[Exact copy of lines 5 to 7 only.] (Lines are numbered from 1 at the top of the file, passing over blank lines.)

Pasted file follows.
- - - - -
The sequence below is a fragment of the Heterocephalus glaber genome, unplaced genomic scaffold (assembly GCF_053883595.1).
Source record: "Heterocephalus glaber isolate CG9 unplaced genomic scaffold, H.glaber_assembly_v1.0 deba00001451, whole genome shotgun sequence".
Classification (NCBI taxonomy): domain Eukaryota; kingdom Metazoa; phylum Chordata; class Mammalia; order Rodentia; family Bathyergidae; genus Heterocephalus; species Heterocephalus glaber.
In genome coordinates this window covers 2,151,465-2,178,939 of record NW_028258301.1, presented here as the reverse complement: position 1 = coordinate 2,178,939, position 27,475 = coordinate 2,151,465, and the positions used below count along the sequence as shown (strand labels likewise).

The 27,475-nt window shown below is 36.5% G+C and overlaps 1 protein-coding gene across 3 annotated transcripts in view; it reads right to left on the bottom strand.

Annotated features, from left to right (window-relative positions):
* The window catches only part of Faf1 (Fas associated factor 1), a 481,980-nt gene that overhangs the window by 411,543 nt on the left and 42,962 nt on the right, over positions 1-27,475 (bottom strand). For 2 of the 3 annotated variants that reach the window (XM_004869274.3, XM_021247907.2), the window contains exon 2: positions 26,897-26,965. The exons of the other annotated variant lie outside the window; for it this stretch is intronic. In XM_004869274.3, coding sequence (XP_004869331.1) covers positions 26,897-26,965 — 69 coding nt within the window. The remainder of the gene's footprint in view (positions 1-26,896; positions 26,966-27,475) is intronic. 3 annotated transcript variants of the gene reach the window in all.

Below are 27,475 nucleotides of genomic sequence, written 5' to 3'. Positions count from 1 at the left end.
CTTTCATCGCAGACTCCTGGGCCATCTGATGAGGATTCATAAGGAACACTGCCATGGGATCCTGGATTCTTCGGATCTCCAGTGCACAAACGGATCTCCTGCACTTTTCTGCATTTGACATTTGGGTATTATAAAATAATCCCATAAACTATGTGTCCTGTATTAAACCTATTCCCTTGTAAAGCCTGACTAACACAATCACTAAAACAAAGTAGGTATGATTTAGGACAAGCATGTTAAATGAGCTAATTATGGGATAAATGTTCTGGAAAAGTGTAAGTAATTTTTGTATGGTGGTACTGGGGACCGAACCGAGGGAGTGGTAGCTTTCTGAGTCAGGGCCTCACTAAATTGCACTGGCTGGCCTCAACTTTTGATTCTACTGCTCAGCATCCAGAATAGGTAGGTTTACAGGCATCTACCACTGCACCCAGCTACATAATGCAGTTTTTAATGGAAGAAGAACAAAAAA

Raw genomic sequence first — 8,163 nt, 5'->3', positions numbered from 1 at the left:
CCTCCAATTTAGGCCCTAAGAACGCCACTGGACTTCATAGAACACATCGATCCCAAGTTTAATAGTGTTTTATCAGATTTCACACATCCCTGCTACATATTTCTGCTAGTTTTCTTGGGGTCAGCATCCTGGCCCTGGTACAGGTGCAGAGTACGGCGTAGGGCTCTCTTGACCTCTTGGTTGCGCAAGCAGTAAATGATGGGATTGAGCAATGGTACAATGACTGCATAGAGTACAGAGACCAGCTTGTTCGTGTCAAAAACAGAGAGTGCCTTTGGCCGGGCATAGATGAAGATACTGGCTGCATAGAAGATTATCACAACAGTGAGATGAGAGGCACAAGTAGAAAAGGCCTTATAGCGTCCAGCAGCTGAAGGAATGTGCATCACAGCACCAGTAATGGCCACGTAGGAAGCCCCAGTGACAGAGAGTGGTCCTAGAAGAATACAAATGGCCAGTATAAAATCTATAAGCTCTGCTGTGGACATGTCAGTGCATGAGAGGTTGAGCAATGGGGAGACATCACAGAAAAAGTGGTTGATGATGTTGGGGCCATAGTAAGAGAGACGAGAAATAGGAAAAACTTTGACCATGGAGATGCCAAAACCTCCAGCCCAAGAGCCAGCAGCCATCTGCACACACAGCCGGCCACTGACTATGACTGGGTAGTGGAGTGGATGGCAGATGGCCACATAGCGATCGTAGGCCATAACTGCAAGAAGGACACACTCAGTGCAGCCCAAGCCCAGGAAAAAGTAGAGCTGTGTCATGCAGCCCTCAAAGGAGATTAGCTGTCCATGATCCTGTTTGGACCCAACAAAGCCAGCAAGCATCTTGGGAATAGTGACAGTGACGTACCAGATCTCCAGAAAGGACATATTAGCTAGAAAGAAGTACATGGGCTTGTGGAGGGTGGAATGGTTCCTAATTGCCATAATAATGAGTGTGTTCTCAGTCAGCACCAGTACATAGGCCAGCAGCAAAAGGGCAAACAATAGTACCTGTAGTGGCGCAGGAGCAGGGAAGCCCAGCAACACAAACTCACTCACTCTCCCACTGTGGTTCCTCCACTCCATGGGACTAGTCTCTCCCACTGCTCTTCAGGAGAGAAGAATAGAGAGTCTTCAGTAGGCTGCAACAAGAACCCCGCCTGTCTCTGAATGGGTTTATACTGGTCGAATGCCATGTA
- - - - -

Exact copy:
The 27,475-nt window shown below is 36.5% G+C and overlaps 1 protein-coding gene across 3 annotated transcripts in view; it reads right to left on the bottom strand.

Annotated features, from left to right (window-relative positions):
* The window catches only part of Faf1 (Fas associated factor 1), a 481,980-nt gene that overhangs the window by 411,543 nt on the left and 42,962 nt on the right, over positions 1-27,475 (bottom strand). For 2 of the 3 annotated variants that reach the window (XM_004869274.3, XM_021247907.2), the window contains exon 2: positions 26,897-26,965. The exons of the other annotated variant lie outside the window; for it this stretch is intronic. In XM_004869274.3, coding sequence (XP_004869331.1) covers positions 26,897-26,965 — 69 coding nt within the window. The remainder of the gene's footprint in view (positions 1-26,896; positions 26,966-27,475) is intronic. 3 annotated transcript variants of the gene reach the window in all.